In several sessions rooms, arriving guests who had Bluetooth turned on and the app downloaded received an invitation to join that session's online chat room, in which participants could share their responses or thoughts about the topic in real time. They could also review a list of other attendees in the room at that time.

This year, when an individual arrives at the venue, the SXSW GO app running on that person's phone receives the unique ID transmitted by each beacon, which then links the attendee to that location and pushes relevant content to his or her phone.

The beacon trial was successful, Wilcox says—participants indicated that they liked receiving the push notifications—and, based on that response, SXSW and Eventbase are implementing a solution this year involving 1,000 beacons. The new beacon-based version of the app was released today, and is available at the iTunes and Google Play websites.

"South By Southwest has always been about discovery: new bands, new technologies and also discovering new people," Wilcox states. The focus, he notes, is networking, so that those in attendance will leave with new connections made at the event.

The beacon system provides several features. The primary one, known as Around Me, is intended to take networking one step further than the previous app—which simply invited people to connect via the app electronically—did. Upon installing the app on his smartphone, an individual will have the opportunity to input personal information that he would like to share with other attendees. This could include his hobbies, music interests or profession. The guest could also indicate what kinds of people are of interest to him, view a list of all other individuals who had purchased badges and downloaded the app, and select anyone on the list that he would like to meet. He could then mark those people of interest as "favorites."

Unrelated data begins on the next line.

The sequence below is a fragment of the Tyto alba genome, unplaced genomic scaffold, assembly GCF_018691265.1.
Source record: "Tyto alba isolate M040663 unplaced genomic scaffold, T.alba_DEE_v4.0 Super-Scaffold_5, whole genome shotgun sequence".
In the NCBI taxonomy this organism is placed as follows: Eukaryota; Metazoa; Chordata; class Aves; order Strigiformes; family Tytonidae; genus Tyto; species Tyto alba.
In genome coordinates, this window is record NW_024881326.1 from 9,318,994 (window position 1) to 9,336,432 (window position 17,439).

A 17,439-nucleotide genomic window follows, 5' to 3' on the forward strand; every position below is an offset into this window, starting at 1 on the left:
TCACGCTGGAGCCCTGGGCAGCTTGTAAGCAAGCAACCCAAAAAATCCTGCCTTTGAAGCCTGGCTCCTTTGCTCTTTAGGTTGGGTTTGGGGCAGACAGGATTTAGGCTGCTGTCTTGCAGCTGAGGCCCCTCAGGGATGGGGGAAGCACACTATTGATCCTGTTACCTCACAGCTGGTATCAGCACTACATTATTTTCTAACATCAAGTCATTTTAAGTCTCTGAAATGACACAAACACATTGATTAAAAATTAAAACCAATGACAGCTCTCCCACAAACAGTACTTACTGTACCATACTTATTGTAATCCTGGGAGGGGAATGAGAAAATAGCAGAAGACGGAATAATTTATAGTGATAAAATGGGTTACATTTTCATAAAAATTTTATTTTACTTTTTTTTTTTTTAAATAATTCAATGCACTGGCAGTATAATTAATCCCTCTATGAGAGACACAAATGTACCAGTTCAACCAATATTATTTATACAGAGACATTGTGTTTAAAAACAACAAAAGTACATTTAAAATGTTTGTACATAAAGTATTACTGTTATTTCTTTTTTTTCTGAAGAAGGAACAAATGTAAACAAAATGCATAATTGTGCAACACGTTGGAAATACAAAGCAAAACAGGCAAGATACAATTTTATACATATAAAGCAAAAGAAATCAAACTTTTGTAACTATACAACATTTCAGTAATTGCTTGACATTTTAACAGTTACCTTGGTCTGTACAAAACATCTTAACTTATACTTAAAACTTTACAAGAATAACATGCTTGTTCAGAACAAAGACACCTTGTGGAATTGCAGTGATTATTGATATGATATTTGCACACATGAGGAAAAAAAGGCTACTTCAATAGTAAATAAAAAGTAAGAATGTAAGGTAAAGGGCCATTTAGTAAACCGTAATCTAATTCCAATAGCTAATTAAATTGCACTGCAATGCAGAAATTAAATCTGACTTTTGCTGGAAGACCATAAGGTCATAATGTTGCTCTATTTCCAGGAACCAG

This year, when an individual arrives at the venue, the SXSW GO app running on that person's phone receives the unique ID number transmitted by each beacon, which then links that visitor to that specific location and pushes relevant content to her phone. For instance, if she had created a list of favorites that included someone else who is within range of the beacon at that same time, the app will send her a notification listing that attendee's name on top, as well as the names of all other individuals within the beacon's vicinity. The data includes a picture so that she can identify the person visually.

Around Me can also be used simply to identify a band playing at one of the venues. An attendee can not only see the name of the musician or group to which he is listening, but also view a list of other bands that will be playing on that stage throughout the remainder of the day.

SXSW's Scott Wilcox

Additionally, the app can carry out its own "Attendee Matching" function, in which, based on an individual's profile of profession and interests, it will recommend someone else in the vicinity who may be of interest.

With the Session Live function (which debuted in 2014), an individual whose phone has BLE functionality enabled can receive notifications upon entering the room of a specific program, inviting that person to join a related online chat, and listing others in the room.

The beacons also provide push notifications for those awaiting shuttles to take them from one venue to another in a different part of town. When a user's phone receives a transmission from a beacon at a shuttle stop, the phone transmits that data to the app, which then captures the most recent bus location data, based on each vehicle's GPS unit, and sends a notification to that individual indicating when the next bus is expected to arrive.

"People today are already hyper-connected; they want to experience digital as well as physical connections," Wilcox says. "With the beacons, we can tell them who's here." This, he adds, "will increase the value for those who attend. Our main goal is to enhance the visitor experience."